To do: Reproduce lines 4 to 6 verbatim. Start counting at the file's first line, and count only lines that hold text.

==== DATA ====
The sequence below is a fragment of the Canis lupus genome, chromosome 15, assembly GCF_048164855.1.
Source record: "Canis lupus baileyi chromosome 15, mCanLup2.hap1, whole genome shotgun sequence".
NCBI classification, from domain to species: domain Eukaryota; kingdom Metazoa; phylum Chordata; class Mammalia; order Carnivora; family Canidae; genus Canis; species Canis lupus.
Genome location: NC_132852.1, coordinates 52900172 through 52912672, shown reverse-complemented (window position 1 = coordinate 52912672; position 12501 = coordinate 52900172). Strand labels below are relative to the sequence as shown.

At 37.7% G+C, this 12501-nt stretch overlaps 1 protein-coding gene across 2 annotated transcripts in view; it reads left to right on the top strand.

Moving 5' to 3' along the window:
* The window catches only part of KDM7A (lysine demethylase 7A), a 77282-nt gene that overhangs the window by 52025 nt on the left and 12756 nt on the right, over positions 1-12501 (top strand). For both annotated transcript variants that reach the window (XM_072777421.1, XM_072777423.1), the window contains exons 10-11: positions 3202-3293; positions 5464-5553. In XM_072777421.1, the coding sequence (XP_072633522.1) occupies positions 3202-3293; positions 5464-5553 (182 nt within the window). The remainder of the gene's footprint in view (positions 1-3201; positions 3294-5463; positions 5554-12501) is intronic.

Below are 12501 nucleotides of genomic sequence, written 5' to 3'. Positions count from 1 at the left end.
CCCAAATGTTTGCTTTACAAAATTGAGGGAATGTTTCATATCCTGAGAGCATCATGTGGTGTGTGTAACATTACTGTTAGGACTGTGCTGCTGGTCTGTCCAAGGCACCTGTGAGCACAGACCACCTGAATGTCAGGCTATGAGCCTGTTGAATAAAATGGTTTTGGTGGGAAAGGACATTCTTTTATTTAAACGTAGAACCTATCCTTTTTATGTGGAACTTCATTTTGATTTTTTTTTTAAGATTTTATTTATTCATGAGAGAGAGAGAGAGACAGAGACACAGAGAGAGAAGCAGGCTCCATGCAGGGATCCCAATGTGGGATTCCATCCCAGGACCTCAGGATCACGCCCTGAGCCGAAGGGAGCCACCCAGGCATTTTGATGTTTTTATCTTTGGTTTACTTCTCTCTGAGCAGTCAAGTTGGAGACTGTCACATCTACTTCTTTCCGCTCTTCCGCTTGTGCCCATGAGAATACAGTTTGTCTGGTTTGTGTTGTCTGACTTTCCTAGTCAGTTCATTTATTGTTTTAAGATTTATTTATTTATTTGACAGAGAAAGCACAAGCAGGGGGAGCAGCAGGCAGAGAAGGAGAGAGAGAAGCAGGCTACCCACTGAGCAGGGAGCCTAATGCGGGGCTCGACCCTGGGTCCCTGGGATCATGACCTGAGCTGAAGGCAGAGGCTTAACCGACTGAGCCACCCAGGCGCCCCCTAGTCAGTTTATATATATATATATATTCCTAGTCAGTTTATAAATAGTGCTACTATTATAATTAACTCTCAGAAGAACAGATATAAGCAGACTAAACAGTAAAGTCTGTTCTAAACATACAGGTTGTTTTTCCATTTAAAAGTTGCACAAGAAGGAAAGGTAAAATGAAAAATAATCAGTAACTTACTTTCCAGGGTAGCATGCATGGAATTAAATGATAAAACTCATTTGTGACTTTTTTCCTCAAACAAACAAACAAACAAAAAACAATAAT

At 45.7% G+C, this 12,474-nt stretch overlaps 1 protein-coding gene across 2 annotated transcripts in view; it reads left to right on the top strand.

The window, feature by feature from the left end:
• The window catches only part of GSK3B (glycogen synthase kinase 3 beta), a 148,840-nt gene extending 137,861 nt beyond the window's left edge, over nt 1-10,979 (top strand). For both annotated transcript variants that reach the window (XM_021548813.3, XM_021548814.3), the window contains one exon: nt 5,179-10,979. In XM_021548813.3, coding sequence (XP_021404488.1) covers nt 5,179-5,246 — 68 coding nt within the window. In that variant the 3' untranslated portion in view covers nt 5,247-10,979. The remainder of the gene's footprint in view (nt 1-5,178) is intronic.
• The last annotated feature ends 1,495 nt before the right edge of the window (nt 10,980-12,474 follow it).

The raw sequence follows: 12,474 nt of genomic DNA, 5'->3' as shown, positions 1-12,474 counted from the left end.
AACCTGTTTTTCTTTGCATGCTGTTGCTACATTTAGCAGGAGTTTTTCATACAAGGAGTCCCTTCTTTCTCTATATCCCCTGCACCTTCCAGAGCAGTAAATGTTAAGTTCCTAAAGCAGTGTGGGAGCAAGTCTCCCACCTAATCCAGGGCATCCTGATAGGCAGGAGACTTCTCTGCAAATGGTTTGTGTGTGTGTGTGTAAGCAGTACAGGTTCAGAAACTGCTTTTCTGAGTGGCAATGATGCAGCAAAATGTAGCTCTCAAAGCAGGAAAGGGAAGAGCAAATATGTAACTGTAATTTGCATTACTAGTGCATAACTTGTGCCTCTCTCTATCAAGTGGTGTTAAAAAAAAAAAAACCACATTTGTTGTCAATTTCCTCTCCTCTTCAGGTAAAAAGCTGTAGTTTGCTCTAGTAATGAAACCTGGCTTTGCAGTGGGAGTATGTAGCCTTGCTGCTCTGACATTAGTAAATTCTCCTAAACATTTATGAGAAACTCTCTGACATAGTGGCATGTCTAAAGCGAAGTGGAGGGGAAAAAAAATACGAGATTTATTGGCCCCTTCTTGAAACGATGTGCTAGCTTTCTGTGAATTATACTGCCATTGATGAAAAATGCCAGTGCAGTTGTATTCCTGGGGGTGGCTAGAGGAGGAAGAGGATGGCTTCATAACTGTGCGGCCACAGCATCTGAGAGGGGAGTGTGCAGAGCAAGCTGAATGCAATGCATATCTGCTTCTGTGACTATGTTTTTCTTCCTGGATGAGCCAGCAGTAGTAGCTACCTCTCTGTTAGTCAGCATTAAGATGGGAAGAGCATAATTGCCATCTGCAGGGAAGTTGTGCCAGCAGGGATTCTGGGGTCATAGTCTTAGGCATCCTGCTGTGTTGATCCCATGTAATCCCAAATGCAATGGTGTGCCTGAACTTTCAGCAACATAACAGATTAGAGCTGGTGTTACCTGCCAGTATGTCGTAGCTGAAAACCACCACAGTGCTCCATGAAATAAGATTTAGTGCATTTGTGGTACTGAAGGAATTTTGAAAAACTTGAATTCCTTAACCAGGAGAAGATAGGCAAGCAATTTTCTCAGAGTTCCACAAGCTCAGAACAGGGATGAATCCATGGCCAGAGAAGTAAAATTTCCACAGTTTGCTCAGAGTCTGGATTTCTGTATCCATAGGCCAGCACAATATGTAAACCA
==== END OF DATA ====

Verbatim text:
Genome location: NC_132852.1, coordinates 52900172 through 52912672, shown reverse-complemented (window position 1 = coordinate 52912672; position 12501 = coordinate 52900172). Strand labels below are relative to the sequence as shown.

At 37.7% G+C, this 12501-nt stretch overlaps 1 protein-coding gene across 2 annotated transcripts in view; it reads left to right on the top strand.

Moving 5' to 3' along the window: